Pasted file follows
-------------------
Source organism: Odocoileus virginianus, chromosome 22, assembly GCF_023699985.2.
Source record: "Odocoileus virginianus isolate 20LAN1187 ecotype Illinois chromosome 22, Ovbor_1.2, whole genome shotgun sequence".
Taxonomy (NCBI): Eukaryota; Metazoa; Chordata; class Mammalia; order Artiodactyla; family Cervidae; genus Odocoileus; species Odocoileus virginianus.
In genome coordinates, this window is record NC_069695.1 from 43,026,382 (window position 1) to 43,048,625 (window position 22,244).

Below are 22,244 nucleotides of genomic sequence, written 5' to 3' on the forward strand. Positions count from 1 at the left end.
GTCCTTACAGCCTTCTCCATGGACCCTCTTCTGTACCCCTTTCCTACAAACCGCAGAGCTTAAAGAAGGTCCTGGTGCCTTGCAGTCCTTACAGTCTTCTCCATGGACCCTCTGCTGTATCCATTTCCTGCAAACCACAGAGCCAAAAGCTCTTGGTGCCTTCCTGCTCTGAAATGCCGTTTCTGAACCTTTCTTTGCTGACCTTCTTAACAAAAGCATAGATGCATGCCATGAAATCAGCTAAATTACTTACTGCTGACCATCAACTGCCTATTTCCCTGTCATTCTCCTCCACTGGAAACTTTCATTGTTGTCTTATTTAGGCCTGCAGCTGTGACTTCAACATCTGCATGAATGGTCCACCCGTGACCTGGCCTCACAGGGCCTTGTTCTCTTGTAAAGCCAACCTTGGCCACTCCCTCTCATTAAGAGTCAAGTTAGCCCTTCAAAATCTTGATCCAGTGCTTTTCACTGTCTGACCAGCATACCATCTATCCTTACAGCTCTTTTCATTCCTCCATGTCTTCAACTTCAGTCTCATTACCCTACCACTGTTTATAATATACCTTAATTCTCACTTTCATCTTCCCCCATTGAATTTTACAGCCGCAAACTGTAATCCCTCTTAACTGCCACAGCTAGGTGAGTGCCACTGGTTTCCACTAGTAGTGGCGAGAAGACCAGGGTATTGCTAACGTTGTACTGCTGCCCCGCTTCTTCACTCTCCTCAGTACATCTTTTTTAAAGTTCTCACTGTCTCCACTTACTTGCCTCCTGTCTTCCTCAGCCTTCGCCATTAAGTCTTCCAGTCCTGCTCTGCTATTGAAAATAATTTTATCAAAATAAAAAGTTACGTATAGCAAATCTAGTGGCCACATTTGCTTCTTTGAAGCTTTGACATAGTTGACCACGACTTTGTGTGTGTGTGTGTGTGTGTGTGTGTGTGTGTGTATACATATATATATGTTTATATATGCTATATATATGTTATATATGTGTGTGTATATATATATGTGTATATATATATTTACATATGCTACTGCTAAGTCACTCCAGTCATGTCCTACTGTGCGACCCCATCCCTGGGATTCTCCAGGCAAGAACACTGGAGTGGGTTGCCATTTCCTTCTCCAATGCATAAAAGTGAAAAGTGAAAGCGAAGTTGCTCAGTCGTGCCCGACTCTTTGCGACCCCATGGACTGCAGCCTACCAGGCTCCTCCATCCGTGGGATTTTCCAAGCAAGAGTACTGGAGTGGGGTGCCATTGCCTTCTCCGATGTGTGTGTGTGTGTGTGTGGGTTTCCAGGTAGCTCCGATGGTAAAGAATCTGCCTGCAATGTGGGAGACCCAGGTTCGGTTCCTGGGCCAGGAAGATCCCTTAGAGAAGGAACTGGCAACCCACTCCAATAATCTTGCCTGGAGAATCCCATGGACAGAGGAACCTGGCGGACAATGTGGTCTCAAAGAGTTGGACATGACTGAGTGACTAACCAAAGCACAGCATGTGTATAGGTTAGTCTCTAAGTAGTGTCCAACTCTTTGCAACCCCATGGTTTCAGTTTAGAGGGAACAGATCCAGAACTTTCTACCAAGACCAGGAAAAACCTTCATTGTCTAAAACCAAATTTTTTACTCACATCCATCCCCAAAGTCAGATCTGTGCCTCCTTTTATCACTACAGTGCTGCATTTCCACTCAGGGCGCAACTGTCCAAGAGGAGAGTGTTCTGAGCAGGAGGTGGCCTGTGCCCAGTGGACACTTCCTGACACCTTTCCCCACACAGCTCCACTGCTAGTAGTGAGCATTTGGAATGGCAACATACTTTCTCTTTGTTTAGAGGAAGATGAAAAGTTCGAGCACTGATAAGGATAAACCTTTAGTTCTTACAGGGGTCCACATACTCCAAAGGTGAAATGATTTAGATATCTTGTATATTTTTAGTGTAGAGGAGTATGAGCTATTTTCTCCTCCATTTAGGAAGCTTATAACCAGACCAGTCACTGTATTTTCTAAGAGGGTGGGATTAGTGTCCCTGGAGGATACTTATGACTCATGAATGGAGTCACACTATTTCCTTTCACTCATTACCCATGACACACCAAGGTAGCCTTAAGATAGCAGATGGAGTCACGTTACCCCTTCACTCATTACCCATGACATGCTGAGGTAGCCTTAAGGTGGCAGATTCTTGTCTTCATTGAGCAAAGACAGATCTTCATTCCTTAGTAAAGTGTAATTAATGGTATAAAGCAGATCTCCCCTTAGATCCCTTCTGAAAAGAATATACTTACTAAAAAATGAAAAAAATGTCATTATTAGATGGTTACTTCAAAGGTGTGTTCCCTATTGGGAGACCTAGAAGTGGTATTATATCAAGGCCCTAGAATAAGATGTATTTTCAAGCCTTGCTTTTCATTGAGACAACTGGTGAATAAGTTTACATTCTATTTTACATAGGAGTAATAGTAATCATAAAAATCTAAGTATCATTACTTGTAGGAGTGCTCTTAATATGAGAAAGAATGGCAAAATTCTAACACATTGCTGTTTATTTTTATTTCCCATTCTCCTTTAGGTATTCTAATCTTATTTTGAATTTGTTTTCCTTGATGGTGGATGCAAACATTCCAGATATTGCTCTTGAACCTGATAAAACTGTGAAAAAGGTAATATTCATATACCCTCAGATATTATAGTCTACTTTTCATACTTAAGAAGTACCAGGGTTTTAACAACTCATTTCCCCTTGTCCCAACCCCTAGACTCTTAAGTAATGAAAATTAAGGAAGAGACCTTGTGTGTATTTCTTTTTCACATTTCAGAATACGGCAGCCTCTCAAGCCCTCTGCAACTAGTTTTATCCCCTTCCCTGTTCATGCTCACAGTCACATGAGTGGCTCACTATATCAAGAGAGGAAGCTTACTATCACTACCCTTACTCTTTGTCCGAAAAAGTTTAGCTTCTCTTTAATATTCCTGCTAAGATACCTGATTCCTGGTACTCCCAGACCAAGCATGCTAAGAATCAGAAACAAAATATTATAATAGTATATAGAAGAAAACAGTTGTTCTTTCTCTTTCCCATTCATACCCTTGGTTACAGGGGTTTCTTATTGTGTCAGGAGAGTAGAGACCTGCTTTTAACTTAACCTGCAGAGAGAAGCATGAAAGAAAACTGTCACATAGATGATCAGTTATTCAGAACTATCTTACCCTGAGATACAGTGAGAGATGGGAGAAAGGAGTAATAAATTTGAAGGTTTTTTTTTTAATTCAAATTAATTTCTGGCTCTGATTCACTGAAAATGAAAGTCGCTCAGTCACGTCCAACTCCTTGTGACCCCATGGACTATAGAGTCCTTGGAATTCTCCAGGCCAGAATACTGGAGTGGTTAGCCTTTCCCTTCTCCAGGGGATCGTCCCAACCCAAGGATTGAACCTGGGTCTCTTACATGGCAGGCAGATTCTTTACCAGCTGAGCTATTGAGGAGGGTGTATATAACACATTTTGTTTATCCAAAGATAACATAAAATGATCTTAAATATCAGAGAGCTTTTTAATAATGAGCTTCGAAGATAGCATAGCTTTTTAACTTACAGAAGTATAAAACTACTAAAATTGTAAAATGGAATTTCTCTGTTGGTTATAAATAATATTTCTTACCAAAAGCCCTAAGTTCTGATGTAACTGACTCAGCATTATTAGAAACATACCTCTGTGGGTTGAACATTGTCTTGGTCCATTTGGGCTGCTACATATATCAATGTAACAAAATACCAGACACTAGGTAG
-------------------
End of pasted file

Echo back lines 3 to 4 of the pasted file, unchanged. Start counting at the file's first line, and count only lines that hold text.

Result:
Taxonomy (NCBI): Eukaryota; Metazoa; Chordata; class Mammalia; order Artiodactyla; family Cervidae; genus Odocoileus; species Odocoileus virginianus.
In genome coordinates, this window is record NC_069695.1 from 43,026,382 (window position 1) to 43,048,625 (window position 22,244).